About St. Tammany farmer. (Covington, La.) 1874-current
Covington, La. (1874-current)
- St. Tammany farmer. : (Covington, La.) 1874-current
- Alternative Titles:
- Saint Tammany farmer
- Place of publication:
- Covington, La.
- Geographic coverage:
- Dates of publication:
- Began in Nov. 1874.
- Covington (La.)--Newspapers.
- Saint Tammany Parish (La.)--Newspapers.
- Archived issues are available in digital format as part of the Library of Congress Chronicling America online collection.
- Description based on: Vol. 2, no. 14 (Apr. 2, 1876).
- Editor: John R. George, <1876>.
- sn 82015387
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St. Tammany farmer
The town of Covington, Louisiana, is located on the north shore of Lake Pontchartrain approximately 40 miles from New Orleans. It was founded in 1813 and is the seat of St. Tammany Parish. Sparsely settled during the French colonial period, the area was part of the British colony of West Florida (1763-1783) and Spanish Florida (1783-1810). At the time of the Civil War, most of Covington’s 500 residents were engaged in the lumber and brick trade. The products were shipped to New Orleans via the neighboring town of Madisonville, a regional center for the construction of wooden barges, tugs, and sailboats. By the 1870s, the once-rich timber resources of St. Tammany Parish were nearing depletion. The construction of the East Louisiana Railroad in the 1880s facilitated the transportation of timber from outlying areas to Covington for milling and aided in the town’s recovery, as did a 22-mile rail line built across Lake Pontchartrain from New Orleans, which, along with a lively steamboat traffic, helped turn the North Shore into a popular vacation and weekend destination for New Orleanians seeking respite from the summer heat. Several resorts and sanitariums sprang up in Covington, and by 1909, electric streetcars were running to nearby Abita Springs, believed by some to be the site of Ponce de Leon’s fountain of youth. Sailing excursions could be taken from the lakeshore towns of Madisonville and Mandeville.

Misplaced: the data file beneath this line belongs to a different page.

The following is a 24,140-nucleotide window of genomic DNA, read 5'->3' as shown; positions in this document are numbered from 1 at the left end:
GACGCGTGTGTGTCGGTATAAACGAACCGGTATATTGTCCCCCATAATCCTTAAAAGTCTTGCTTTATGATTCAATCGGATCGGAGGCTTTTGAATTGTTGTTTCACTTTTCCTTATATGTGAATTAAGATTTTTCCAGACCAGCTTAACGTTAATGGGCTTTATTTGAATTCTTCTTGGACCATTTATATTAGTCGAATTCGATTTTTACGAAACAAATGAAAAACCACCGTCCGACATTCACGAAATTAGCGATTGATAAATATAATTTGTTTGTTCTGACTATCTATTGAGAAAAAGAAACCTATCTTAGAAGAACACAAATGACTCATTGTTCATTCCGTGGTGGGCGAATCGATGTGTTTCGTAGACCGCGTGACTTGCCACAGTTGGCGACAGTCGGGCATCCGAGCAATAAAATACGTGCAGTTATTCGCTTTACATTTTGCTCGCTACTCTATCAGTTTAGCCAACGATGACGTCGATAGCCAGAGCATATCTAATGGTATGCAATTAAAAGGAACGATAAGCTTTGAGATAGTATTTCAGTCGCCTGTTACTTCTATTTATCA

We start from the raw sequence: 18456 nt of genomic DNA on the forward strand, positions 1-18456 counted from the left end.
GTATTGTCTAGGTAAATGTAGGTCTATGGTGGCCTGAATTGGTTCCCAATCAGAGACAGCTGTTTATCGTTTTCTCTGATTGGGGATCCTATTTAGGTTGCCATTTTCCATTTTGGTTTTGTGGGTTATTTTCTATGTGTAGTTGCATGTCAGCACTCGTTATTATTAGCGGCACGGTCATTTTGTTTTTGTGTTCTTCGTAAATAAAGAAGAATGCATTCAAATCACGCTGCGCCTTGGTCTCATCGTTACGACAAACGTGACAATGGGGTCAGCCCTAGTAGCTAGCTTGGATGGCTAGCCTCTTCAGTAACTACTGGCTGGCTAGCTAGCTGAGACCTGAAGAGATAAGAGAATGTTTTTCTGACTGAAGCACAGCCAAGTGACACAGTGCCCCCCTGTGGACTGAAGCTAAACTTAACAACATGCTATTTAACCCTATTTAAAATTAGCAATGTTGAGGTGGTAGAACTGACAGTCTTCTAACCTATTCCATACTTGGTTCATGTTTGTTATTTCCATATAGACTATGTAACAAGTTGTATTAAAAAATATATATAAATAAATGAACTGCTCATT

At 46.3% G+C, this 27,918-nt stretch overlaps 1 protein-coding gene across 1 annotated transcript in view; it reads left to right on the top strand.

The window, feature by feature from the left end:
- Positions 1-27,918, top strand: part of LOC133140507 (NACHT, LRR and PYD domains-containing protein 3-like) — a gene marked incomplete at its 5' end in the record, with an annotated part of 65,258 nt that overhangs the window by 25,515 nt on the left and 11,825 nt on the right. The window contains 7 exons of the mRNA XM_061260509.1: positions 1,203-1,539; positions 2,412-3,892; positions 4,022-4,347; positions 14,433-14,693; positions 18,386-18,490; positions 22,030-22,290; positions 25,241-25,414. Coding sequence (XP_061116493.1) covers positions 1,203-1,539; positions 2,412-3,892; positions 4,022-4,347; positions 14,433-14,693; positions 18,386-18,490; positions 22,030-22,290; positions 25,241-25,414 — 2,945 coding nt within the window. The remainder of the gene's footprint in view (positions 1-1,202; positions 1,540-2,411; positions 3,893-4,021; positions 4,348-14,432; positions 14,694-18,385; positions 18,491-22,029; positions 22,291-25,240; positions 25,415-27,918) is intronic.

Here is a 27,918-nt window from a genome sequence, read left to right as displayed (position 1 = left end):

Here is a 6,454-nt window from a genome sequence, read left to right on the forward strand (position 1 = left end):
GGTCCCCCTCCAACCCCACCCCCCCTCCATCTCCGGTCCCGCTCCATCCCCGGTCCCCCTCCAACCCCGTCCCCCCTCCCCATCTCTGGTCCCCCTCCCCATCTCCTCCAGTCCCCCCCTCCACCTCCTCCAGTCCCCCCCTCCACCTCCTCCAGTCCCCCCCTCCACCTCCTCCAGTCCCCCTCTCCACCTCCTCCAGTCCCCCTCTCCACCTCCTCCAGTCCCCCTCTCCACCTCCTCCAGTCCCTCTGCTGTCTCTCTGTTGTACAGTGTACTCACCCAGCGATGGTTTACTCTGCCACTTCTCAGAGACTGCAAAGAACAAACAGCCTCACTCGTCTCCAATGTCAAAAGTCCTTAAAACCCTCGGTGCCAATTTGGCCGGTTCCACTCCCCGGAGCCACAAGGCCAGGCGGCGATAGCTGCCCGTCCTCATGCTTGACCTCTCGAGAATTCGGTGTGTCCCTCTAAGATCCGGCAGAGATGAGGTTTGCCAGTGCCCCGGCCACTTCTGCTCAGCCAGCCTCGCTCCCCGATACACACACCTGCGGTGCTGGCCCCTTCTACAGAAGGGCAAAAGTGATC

The St. Tammany Farmer was founded in 1874 by Scottish immigrant George Ingram (ca. 1829-1875). John Edis Smith (1809-1893), an English immigrant, acquired it in 1878. His daughter Susan V. Kentzel (1855-1953) and her husband William G. Kentzel (1847-1907), a native of Philadelphia, owned and edited the paper for many years. David H. Mason, Jr. (1856-1928), son of a Chicago journalist and writer on economic policy, succeeded William Kentzel as editor and eventually became proprietor.
Democratic in its political leanings, the St. Tammany Farmer took its motto from President Andrew Jackson: “The Blessings of Government, Like the Dews from Heaven, Should Descend Alike upon the Rich and the Poor.” The paper described itself as “a weekly journal devoted to agriculture, railroads, commerce, manufactures, and education.” From the 1880s onwards, it contained advertisements for hotels, boarding houses, pleasure excursions, and other businesses associated with the local tourism industry. By the turn of the 20th century, the Farmer had expanded to eight pages and included an extensive fiction section (later removed). As early as 1906, it was bringing deforestation issues to light and calling for regulation. During World War I, it reported on local Red Cross activities, war lectures, and the influenza epidemic. Its first page also carried a regular column titled “Items of Interest at Jahncke Shipyards in Madisonville,” which reported on the construction of several large vessels for the U.S. Navy. Also of interest are accounts of regattas and yacht clubs, as well as brief sketches of “Prominent People and Progressive Enterprises of St. Tammany Parish.”
The St. Tammany Farmer is still in publication as of 2012.
Provided by: Louisiana State University; Baton Rouge, LA